, Volume 28, Issue 3, pp 257-266
Date: 17 Feb 2012

Doctor Faustus in the twenty-first century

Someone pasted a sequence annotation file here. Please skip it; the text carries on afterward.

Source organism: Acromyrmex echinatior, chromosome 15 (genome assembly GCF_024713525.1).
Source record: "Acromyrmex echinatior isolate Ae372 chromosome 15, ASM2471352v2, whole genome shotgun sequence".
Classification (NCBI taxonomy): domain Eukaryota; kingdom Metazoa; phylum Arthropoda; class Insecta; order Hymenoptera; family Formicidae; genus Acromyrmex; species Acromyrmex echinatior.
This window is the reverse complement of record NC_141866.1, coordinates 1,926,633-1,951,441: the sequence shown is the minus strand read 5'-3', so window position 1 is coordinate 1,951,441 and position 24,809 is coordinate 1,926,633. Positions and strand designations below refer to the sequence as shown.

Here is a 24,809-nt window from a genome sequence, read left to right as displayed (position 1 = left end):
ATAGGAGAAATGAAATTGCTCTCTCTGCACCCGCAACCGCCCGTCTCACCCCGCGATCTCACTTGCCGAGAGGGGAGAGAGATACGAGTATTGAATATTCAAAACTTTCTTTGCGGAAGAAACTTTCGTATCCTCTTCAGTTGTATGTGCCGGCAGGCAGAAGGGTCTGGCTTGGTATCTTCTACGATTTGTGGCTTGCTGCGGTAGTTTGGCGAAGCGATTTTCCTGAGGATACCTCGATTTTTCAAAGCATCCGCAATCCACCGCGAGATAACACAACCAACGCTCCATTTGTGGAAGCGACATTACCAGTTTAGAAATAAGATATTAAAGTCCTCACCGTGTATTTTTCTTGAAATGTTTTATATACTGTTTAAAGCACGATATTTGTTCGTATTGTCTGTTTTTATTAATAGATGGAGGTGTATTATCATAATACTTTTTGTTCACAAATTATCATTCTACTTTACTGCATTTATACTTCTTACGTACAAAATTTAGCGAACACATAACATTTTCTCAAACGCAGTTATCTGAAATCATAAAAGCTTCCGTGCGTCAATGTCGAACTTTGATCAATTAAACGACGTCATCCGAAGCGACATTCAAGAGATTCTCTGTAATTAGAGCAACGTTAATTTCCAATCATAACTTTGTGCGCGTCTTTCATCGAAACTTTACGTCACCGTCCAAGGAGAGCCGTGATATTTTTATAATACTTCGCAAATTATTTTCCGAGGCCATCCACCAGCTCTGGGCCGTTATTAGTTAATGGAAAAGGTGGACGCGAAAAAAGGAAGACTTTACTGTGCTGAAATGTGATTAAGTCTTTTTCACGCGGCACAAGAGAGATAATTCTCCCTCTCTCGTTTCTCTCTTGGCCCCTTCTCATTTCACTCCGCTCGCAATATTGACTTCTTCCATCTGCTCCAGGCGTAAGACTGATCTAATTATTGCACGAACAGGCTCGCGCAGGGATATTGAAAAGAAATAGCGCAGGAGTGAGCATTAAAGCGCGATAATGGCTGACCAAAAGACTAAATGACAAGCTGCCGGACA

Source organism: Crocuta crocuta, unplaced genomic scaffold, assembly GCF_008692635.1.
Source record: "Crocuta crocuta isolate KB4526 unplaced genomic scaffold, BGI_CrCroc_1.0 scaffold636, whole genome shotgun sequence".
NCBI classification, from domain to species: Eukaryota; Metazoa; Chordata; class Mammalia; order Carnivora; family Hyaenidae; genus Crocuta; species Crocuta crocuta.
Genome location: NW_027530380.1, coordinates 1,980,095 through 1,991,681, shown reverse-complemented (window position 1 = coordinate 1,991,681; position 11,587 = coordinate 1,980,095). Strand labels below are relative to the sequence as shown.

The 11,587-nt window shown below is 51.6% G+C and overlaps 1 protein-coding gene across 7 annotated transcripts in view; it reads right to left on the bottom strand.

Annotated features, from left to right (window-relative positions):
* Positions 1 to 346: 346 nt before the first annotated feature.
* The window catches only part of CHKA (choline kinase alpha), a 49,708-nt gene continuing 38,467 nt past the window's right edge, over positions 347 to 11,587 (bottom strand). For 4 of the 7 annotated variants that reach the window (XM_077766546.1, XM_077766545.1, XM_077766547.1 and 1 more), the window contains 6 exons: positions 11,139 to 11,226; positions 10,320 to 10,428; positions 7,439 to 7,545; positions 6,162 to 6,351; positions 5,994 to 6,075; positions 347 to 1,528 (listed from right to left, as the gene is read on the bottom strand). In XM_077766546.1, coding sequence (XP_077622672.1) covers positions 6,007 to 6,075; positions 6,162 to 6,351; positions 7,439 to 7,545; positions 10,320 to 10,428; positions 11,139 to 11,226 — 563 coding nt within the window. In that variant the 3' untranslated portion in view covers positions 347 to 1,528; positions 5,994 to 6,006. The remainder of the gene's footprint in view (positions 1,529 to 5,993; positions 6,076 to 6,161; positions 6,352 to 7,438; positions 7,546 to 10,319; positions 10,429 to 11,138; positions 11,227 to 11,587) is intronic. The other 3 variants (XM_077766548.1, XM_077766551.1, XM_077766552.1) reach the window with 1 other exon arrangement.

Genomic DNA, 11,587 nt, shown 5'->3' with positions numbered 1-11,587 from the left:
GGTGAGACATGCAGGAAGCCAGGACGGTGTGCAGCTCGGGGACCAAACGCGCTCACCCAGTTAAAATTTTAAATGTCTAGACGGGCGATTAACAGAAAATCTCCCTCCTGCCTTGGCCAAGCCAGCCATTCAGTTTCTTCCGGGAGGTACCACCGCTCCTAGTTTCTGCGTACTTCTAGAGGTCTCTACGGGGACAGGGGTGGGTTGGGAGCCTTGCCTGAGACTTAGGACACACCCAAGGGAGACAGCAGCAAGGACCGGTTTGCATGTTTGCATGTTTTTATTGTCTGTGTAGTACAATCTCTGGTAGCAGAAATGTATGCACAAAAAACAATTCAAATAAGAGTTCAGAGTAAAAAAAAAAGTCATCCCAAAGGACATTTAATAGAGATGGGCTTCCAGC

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In the medieval legend, Doctor Faustus strikes a dark deal with the devil; he obtains vast powers for a limited time in exchange for a priceless possession, his eternal soul. The cautionary tale, perhaps more than ever, provides a provocative lens for examining humankind’s condition, notably its indefatigable faith in knowledge and technology and its predilection toward misusing both. A variety of important questions are raised in this meditation including What is the nature of knowledge today and how does it differ from knowledge in prior times? What is its relation to technology and power? What paths are we heading along and which alternative ones are being avoided? Not insignificantly, we also raise the issue of civic ignorance, including that which is intentionally cultivated and that which is simply a lack of knowledge. We also consider the identity of Doctor Faustus in the twenty-first century and in a more material world like ours, what is the soul that he would lose in the bargain, and what damage might be done to Faustus and to innocent bystanders. Finally since people don’t always live up to the terms of agreements they make, what, if anything, could Faustus do to wriggle out of the bargain, to avoid the loss of his all-important soul. Our response is not to disavow knowledge (as the implicit “lesson” of the original myth might suggest) but to shift to another approach to knowledge that is more collective and more responsive to actual needs of our era. This approach which we call civic intelligence is considered as a way to avoid the possible catastrophes that the Faustian bargain we’ve seemingly struck is likely to bring.